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Who has Oscar aura?
And the Oscar goes to. . .
Ballots for the movie industry’s annual pageant are due back for tallying Saturday. The nominees will be revealed Jan. 25 and the winners feted at the 77th annual Academy Awards show Feb. 27.
As usual, Hollywood’s publicity machine has been drumming up support for potential winners. And the 5,808 voting members of the Academy of Motion Picture Arts and Sciences ó as usual ó will overlook some great performances.
“Often, the academy isn’t voting for the best performance. It’s the industry declaring who’s in the club and who’s a worthy successor,” says Oscar prognosticator and Movie Awards author Tom O’Neil of
The potential pool of 2005 nominees may be even more jumbled than in past years. “It’s not one of the greatest for big quality movies, so small pictures are going to dominate thoroughly, and the odds-on candidates will come from these films,” says Peter Herbst, editor in chief of Premiere magazine.
Second-tier industry and regional film society kudos have concentrated on a select batch of movies and actors, including critic favorites Ray, Sideways, Million Dollar Baby, Hotel Rwanda and The Aviator. Yet except for Baby, Aviator and Ray, most are relatively low-budget films seen by few moviegoers.
Muddling the selection process: Some acting categories appear overstocked with Oscar-worthy performances. “I wouldn’t want to come up with five nominees for best actor this year,” says People magazine film critic Leah Rozen. “This year, you could come up with 20 names. They’re all that good. You can overdose on all the good male performances.”
Surefire nominees are less certain for best actress and best supporting actress. “It wasn’t a terribly strong year,” says National Public Radio film critic Peter Rainer. “In general, better roles are written for men, so there are few standout roles for actresses and fewer standout performances.”
So which actors and actresses are worthy of attention but long shots to be nominated? We asked several film critics and industry watchers for their favorite acting performances of the year that they hope won’t be forgotten on nomination day.
For actor, don’t forget
Kevin Bacon – The Woodsman, now in theaters
As an ex-con pedophile struggling to get on with life, Bacon pulls off a “finely tuned, bold performance,” says Mark Harris, Entertainment Weekly editor at large. The film’s late December rollout will hurt Bacon’s chances.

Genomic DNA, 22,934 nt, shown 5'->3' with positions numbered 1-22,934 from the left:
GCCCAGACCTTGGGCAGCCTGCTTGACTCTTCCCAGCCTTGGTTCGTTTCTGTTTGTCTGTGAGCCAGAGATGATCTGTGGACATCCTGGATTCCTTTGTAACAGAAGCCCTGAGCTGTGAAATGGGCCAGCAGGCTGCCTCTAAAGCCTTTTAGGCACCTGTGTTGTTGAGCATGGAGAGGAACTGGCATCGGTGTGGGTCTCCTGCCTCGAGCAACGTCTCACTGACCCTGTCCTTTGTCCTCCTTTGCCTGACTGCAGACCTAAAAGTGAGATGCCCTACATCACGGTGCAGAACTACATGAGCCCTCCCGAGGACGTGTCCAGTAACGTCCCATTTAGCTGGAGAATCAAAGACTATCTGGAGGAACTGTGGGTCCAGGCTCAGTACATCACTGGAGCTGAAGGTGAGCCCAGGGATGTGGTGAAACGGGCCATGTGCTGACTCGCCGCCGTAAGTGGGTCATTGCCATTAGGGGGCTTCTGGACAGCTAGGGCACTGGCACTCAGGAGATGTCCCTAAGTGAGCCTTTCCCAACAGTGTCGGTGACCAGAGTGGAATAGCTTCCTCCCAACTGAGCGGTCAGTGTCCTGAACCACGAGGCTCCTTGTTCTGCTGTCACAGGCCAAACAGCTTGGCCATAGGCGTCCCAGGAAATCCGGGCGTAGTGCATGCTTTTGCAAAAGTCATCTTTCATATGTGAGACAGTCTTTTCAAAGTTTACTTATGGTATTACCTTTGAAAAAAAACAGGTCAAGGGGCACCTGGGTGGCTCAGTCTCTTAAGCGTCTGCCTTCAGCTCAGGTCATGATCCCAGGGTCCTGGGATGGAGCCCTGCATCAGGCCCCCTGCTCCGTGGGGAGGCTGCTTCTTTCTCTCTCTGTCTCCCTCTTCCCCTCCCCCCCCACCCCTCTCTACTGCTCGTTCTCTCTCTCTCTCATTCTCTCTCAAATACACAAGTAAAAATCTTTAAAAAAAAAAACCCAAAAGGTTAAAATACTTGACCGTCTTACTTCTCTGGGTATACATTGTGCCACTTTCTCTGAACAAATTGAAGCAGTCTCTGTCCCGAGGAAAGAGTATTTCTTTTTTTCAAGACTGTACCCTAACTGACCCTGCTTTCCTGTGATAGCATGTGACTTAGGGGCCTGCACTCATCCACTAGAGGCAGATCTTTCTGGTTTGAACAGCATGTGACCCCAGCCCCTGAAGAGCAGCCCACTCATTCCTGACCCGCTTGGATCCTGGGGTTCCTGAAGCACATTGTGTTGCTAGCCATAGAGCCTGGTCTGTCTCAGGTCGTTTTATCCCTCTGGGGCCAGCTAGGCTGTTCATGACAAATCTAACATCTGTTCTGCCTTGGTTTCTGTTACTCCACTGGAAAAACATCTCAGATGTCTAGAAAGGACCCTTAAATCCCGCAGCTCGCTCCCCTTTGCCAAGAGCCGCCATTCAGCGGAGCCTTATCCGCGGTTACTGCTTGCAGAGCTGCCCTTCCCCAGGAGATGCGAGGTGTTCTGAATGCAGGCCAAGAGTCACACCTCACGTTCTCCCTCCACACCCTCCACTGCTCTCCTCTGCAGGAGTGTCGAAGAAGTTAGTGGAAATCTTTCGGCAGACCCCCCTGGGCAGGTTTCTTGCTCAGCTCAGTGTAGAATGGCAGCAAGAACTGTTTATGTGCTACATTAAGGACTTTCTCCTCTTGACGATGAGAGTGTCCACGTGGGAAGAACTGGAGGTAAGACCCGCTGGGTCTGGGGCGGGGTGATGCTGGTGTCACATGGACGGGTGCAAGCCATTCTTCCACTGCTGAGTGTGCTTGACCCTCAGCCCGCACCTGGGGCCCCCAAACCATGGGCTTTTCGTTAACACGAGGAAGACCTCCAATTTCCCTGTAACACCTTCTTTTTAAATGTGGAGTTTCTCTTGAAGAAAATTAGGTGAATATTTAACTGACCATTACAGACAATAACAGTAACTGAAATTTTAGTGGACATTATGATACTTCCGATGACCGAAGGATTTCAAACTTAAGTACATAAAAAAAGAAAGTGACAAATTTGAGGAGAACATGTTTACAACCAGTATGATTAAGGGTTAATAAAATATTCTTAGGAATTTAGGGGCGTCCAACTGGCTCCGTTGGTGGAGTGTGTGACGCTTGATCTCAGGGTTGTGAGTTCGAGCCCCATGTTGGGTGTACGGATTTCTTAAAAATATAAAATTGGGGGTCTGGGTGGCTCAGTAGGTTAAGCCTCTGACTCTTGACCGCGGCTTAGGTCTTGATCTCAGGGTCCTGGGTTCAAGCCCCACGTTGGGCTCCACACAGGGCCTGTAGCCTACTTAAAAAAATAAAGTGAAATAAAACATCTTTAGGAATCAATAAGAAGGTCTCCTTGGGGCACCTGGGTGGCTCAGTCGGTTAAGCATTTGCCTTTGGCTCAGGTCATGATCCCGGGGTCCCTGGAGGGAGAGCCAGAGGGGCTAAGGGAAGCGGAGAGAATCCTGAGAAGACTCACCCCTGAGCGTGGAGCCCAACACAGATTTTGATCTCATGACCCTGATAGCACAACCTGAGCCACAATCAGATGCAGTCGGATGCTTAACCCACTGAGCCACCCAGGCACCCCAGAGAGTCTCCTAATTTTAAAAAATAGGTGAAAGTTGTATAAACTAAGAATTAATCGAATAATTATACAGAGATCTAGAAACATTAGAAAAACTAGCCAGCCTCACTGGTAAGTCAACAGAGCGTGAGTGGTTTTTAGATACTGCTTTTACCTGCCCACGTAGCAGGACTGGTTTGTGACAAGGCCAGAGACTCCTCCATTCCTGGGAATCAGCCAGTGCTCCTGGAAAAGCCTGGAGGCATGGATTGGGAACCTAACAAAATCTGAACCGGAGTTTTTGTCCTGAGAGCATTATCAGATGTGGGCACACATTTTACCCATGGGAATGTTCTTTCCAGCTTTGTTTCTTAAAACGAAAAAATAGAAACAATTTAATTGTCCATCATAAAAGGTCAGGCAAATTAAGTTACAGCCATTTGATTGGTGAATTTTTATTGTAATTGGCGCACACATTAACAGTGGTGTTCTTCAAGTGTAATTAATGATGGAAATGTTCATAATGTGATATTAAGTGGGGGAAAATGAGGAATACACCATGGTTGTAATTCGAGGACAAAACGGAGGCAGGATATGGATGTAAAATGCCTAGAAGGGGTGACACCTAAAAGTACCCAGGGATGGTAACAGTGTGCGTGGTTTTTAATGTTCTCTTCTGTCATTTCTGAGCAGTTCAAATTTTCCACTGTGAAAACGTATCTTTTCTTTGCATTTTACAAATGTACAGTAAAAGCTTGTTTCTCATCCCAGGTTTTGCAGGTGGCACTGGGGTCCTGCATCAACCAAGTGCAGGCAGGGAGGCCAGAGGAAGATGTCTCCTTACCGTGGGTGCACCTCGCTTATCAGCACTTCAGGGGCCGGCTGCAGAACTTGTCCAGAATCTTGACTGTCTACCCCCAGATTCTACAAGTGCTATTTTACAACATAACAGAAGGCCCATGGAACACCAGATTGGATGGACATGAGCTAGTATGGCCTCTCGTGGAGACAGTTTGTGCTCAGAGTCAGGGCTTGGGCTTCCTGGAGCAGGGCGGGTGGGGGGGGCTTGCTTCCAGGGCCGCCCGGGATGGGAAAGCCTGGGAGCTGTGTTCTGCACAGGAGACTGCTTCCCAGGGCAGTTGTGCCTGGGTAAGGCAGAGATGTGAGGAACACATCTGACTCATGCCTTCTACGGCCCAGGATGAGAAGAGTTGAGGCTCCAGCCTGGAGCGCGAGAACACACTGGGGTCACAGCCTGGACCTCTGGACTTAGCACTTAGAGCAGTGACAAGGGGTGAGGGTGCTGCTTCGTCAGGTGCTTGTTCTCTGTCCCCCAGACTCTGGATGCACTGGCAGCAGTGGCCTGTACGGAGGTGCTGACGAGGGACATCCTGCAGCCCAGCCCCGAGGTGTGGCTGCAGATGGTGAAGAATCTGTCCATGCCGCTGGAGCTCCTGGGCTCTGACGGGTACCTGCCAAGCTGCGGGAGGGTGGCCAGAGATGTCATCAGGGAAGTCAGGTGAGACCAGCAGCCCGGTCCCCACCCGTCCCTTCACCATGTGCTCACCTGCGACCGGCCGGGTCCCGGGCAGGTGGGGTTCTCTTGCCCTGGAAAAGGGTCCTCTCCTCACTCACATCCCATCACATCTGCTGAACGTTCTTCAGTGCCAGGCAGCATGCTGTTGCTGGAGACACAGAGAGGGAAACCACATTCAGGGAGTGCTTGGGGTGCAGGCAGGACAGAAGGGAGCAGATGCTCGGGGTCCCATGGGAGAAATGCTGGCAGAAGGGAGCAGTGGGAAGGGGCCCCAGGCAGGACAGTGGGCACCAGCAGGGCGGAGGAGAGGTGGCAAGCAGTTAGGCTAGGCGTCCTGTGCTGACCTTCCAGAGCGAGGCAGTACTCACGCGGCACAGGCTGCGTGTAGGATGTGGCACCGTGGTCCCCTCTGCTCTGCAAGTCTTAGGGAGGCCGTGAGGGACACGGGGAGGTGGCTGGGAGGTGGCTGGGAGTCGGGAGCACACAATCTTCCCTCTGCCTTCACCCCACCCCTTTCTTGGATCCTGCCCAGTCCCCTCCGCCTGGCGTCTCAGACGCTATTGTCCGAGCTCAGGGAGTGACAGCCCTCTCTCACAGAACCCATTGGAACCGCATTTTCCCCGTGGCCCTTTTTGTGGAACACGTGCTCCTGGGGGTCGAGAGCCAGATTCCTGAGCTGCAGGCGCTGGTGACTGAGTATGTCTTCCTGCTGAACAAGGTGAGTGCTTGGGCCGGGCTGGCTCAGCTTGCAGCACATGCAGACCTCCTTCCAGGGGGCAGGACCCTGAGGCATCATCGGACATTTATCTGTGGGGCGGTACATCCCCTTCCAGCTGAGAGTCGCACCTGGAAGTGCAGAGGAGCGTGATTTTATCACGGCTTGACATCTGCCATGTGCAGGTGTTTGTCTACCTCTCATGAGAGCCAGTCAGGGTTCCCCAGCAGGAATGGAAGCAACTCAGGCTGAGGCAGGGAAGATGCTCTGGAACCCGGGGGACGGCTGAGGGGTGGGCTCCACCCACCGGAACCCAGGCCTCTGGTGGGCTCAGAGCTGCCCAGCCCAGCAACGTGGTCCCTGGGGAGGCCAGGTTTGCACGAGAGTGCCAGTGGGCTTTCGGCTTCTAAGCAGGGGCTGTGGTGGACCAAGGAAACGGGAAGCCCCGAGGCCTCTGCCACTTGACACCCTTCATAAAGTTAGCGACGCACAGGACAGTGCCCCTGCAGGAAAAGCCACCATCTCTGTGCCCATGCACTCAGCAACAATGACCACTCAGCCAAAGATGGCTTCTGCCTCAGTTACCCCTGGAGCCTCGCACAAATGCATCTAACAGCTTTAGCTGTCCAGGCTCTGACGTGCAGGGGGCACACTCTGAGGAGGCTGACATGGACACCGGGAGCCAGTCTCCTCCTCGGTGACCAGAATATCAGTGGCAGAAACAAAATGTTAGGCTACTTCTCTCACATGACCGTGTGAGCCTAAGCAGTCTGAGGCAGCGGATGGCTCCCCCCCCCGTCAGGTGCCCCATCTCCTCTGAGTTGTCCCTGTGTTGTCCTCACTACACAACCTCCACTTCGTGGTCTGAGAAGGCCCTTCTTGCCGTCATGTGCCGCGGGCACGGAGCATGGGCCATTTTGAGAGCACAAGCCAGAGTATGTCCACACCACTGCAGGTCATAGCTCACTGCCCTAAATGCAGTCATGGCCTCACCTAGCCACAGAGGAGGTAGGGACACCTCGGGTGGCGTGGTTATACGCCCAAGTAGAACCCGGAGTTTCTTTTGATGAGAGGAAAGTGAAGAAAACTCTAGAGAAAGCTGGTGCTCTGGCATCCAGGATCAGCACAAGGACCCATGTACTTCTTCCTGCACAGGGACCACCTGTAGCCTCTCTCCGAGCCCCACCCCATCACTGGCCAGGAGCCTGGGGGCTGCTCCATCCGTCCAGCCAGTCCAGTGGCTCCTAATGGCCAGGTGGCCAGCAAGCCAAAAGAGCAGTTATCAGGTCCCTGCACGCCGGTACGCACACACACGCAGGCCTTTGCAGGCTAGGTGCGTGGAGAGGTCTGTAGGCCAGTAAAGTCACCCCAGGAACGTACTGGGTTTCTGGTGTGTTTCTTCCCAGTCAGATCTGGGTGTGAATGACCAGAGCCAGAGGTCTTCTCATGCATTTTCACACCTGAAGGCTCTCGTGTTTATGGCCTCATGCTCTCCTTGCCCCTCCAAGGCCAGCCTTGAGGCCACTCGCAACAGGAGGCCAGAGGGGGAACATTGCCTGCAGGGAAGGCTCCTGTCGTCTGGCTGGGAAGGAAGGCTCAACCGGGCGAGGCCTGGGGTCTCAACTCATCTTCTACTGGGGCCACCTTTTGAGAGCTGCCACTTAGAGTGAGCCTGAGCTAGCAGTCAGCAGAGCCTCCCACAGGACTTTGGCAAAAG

“You have to wonder if (distributor Newmarket Films) made a mistake opening it in such a crowded season,” he says.
Gael GarcÌa Bernal – Bad Education, in limited release, on DVD
Convincing in multiple roles, Bernal “was brilliant; one of the great acting performances of the year,” says Premiere’s Peter Herbst, who also cites Bernal’s performance in 2004’s The Motorcycle Diaries.
Bernal probably will be overshadowed by Spanish-speaking rival Javier Bardem. “It’s a double tragedy because (Bernal) gave two showcase turns,” Oscar watcher Tom O’Neil says. “But if any Spanish heartthrob is going to get it, it will be Javier, because he has the cool factor.”
Jeff Bridges – The Door in the Floor, on DVD
Bridges’ portrayal of a boozing, philandering children’s book author “is one of the smart comedic performances of the year,” People’s Leah Rozen says. “He’s a very long shot. The movie came out too early and didn’t do well, so it’s going to get lost.”
Billy Crudup – Stage Beauty, on DVD March 8
His turn as Shakespearean-era actor Ned Kynaston was largely unnoticed and the film quickly forgotten. “He did an astonishing job in a very multi-dimensional role,” says Stephen Farber, film critic for Movieline’s Hollywood Life. “It’s a shame he’ll be overlooked.”
Mark Wahlberg – I Heart Huckabees, on DVD Feb. 22
The oddball David O. Russell comedy was hurt by poor reviews and a paltry $12.6 million box office. But Wahlberg, cast as firefighter Tommy Corn, gives “the most unexpectedly terrific performance this year,” GQ film critic Tom Carson says. “He’s absolutely sharp and seems to know exactly what he’s doing, which makes him the exception in this movie.”
Actresses who are deserving
Lynn Collins – The Merchant of Venice, in theaters
In the latest adaptation of the Shakespeare play, Collins’ portrayal of Portia “was striking and commanding,” Farber says. “When she impersonates a male lawyer, she seemed to become a completely different character. You’re seeing two performances by the same actress.”